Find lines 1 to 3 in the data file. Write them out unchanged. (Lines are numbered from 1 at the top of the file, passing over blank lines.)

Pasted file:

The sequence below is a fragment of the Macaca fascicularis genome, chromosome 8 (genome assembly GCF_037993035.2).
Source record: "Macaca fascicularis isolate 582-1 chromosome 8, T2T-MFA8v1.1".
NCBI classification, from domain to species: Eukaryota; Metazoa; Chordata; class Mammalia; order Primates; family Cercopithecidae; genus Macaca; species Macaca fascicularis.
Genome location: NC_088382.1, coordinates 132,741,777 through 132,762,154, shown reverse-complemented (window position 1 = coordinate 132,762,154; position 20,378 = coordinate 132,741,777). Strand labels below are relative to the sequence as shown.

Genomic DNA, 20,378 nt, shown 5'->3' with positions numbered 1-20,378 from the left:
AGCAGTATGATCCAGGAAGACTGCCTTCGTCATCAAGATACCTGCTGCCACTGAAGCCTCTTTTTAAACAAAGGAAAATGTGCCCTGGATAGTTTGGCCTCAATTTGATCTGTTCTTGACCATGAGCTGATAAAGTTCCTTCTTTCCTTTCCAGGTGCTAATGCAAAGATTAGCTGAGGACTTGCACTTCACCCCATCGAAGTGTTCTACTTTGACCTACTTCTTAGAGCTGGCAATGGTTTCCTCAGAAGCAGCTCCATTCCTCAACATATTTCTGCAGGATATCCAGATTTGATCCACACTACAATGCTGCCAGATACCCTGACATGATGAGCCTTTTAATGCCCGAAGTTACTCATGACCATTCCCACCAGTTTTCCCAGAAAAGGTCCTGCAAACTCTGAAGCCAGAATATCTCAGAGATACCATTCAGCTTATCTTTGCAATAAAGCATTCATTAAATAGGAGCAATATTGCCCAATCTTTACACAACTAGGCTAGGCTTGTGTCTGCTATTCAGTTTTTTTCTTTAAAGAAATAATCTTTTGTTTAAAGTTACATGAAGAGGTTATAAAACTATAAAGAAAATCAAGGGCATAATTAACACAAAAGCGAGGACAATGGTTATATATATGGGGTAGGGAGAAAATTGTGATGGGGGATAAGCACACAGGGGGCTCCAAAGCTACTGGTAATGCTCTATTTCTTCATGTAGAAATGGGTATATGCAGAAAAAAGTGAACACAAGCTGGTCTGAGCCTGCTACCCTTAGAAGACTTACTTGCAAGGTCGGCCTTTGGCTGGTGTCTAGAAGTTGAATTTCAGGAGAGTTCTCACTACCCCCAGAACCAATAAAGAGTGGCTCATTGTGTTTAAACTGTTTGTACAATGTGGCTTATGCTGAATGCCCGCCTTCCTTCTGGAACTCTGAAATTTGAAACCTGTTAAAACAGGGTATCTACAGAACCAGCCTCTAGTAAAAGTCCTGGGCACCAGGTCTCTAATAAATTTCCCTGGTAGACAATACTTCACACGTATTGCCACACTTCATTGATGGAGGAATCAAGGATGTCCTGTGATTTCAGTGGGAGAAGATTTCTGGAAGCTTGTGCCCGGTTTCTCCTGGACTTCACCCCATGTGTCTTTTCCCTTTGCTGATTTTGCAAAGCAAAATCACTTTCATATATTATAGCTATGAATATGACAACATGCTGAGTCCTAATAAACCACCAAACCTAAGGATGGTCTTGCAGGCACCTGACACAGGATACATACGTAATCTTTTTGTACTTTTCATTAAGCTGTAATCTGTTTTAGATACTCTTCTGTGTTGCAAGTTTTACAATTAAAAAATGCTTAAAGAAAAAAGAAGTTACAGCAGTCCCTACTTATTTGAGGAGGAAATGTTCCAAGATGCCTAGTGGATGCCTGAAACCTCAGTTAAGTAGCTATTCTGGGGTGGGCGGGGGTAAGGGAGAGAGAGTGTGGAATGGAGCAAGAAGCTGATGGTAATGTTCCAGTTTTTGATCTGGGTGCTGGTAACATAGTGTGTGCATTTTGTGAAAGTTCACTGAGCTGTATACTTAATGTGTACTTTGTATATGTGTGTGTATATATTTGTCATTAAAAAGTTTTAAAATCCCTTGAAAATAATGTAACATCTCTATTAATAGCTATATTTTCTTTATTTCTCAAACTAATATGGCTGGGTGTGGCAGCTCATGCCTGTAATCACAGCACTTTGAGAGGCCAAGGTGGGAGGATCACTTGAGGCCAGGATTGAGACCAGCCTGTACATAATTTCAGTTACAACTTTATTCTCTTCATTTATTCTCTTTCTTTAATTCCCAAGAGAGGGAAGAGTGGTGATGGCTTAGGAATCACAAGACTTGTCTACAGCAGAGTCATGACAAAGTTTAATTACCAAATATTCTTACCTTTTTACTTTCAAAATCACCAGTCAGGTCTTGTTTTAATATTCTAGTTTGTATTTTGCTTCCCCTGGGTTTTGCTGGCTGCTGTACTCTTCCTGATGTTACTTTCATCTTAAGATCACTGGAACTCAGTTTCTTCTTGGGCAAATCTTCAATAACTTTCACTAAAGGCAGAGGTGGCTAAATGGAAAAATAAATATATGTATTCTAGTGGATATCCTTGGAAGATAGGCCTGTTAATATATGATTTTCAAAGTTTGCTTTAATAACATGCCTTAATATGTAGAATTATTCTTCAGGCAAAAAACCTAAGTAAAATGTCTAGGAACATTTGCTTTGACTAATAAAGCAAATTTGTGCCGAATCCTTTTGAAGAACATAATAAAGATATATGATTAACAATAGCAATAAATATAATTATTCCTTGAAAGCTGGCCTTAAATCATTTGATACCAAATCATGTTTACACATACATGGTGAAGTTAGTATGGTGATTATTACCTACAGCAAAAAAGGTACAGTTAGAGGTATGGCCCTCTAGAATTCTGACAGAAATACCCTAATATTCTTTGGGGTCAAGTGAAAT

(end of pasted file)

The sequence below is a fragment of the Macaca fascicularis genome, chromosome 8 (genome assembly GCF_037993035.2).
Source record: "Macaca fascicularis isolate 582-1 chromosome 8, T2T-MFA8v1.1".
NCBI classification, from domain to species: Eukaryota; Metazoa; Chordata; class Mammalia; order Primates; family Cercopithecidae; genus Macaca; species Macaca fascicularis.